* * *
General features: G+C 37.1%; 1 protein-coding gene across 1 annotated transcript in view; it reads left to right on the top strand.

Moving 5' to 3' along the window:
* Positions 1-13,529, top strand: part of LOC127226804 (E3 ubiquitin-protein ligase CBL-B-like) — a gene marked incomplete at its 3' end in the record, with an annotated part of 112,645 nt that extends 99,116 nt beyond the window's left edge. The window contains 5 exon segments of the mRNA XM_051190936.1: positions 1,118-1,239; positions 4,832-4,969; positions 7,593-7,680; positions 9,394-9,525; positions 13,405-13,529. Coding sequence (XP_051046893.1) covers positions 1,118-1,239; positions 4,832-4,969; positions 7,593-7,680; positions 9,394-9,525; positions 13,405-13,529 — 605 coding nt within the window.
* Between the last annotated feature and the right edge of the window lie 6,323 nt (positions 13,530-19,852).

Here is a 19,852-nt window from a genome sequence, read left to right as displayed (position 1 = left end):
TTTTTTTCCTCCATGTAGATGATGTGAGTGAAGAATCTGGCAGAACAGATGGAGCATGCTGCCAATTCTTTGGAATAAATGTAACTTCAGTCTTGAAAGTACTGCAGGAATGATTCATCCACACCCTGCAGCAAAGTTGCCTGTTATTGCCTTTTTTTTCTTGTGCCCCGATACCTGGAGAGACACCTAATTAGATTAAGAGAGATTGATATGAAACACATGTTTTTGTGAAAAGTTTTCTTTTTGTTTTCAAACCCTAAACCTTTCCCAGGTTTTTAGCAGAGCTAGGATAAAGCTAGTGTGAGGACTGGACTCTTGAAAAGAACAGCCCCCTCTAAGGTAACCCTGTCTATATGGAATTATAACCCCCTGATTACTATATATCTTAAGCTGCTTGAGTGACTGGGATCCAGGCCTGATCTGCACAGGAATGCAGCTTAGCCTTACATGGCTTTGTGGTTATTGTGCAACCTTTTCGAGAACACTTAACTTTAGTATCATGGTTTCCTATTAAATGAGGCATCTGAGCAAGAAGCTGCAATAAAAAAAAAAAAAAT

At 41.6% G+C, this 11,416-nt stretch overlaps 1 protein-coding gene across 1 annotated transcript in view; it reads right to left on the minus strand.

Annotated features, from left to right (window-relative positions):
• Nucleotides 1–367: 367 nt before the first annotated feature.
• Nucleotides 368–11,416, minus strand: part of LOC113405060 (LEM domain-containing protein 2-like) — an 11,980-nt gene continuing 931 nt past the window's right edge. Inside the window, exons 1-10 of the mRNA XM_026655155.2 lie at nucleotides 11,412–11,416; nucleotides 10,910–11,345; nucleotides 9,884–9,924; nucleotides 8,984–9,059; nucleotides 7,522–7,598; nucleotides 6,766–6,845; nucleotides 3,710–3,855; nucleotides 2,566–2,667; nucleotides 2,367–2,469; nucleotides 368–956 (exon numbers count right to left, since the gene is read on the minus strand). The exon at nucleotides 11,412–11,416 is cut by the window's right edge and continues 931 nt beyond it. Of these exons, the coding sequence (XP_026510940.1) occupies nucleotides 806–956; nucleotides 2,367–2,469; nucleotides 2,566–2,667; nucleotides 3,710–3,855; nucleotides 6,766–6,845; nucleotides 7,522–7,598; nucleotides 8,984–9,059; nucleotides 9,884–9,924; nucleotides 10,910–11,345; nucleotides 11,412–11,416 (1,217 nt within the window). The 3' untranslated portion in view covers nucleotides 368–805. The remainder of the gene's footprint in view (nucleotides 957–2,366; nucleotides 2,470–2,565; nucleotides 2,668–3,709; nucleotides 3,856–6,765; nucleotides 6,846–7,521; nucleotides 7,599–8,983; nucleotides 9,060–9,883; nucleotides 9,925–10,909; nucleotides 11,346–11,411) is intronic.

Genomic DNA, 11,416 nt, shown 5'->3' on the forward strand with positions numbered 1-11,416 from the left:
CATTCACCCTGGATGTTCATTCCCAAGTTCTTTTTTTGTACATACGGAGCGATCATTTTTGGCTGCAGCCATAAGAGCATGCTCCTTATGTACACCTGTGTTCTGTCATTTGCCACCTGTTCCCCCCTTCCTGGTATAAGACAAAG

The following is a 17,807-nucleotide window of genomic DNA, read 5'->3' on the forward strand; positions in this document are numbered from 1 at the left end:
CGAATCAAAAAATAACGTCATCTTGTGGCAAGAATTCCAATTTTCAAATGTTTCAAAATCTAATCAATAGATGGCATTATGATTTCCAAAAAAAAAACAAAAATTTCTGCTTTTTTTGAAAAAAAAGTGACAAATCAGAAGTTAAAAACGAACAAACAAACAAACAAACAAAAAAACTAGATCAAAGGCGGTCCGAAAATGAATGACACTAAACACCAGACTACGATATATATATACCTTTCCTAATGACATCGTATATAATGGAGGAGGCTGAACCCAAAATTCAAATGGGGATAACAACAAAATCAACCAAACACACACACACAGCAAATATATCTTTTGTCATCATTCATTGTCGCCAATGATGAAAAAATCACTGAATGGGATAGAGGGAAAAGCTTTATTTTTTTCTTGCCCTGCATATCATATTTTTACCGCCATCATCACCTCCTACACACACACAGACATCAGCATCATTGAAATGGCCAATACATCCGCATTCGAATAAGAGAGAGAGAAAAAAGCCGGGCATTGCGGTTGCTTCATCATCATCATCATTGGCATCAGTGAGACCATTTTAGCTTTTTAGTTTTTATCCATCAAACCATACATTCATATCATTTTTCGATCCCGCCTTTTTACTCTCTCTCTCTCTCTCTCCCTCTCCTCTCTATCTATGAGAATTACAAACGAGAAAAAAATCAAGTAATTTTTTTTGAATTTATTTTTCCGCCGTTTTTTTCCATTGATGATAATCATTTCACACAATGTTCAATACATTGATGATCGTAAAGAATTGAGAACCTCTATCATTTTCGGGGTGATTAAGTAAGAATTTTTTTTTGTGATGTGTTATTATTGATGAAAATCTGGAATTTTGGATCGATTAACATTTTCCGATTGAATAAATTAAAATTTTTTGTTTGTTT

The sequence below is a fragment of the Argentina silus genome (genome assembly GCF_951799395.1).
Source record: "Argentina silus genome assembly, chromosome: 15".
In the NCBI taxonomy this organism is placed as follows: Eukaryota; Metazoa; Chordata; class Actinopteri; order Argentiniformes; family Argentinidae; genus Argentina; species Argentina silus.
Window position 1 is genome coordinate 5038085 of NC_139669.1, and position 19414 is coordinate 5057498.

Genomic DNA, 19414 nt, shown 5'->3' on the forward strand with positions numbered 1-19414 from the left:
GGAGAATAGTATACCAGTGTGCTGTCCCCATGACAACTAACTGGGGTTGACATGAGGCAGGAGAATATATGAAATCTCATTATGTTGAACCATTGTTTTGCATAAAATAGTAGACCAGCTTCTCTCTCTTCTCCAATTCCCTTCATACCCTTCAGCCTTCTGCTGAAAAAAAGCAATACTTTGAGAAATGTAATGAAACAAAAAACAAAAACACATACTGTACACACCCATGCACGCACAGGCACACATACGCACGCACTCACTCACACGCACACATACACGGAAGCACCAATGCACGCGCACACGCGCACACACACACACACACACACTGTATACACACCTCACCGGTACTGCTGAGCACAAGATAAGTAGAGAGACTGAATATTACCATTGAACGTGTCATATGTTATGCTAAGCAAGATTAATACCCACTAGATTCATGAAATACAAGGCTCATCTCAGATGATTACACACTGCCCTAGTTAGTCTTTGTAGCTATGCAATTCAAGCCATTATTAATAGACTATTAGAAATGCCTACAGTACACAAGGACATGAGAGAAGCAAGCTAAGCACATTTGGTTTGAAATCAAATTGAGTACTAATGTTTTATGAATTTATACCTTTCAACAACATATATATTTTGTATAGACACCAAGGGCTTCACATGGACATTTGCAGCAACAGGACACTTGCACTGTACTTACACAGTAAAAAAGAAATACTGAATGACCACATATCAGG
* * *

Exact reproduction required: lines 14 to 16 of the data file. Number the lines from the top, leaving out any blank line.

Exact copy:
CGAATCAAAAAATAACGTCATCTTGTGGCAAGAATTCCAATTTTCAAATGTTTCAAAATCTAATCAATAGATGGCATTATGATTTCCAAAAAAAAAACAAAAATTTCTGCTTTTTTTGAAAAAAAAGTGACAAATCAGAAGTTAAAAACGAACAAACAAACAAACAAACAAAAAAACTAGATCAAAGGCGGTCCGAAAATGAATGACACTAAACACCAGACTACGATATATATATACCTTTCCTAATGACATCGTATATAATGGAGGAGGCTGAACCCAAAATTCAAATGGGGATAACAACAAAATCAACCAAACACACACACACAGCAAATATATCTTTTGTCATCATTCATTGTCGCCAATGATGAAAAAATCACTGAATGGGATAGAGGGAAAAGCTTTATTTTTTTCTTGCCCTGCATATCATATTTTTACCGCCATCATCACCTCCTACACACACACAGACATCAGCATCATTGAAATGGCCAATACATCCGCATTCGAATAAGAGAGAGAGAAAAAAGCCGGGCATTGCGGTTGCTTCATCATCATCATCATTGGCATCAGTGAGACCATTTTAGCTTTTTAGTTTTTATCCATCAAACCATACATTCATATCATTTTTCGATCCCGCCTTTTTACTCTCTCTCTCTCTCTCTCCCTCTCCTCTCTATCTATGAGAATTACAAACGAGAAAAAAATCAAGTAATTTTTTTTGAATTTATTTTTCCGCCGTTTTTTTCCATTGATGATAATCATTTCACACAATGTTCAATACATTGATGATCGTAAAGAATTGAGAACCTCTATCATTTTCGGGGTGATTAAGTAAGAATTTTTTTTTGTGATGTGTTATTATTGATGAAAATCTGGAATTTTGGATCGATTAACATTTTCCGATTGAATAAATTAAAATTTTTTGTTTGTTT

The sequence below is a fragment of the Argentina silus genome (genome assembly GCF_951799395.1).
Source record: "Argentina silus genome assembly, chromosome: 15".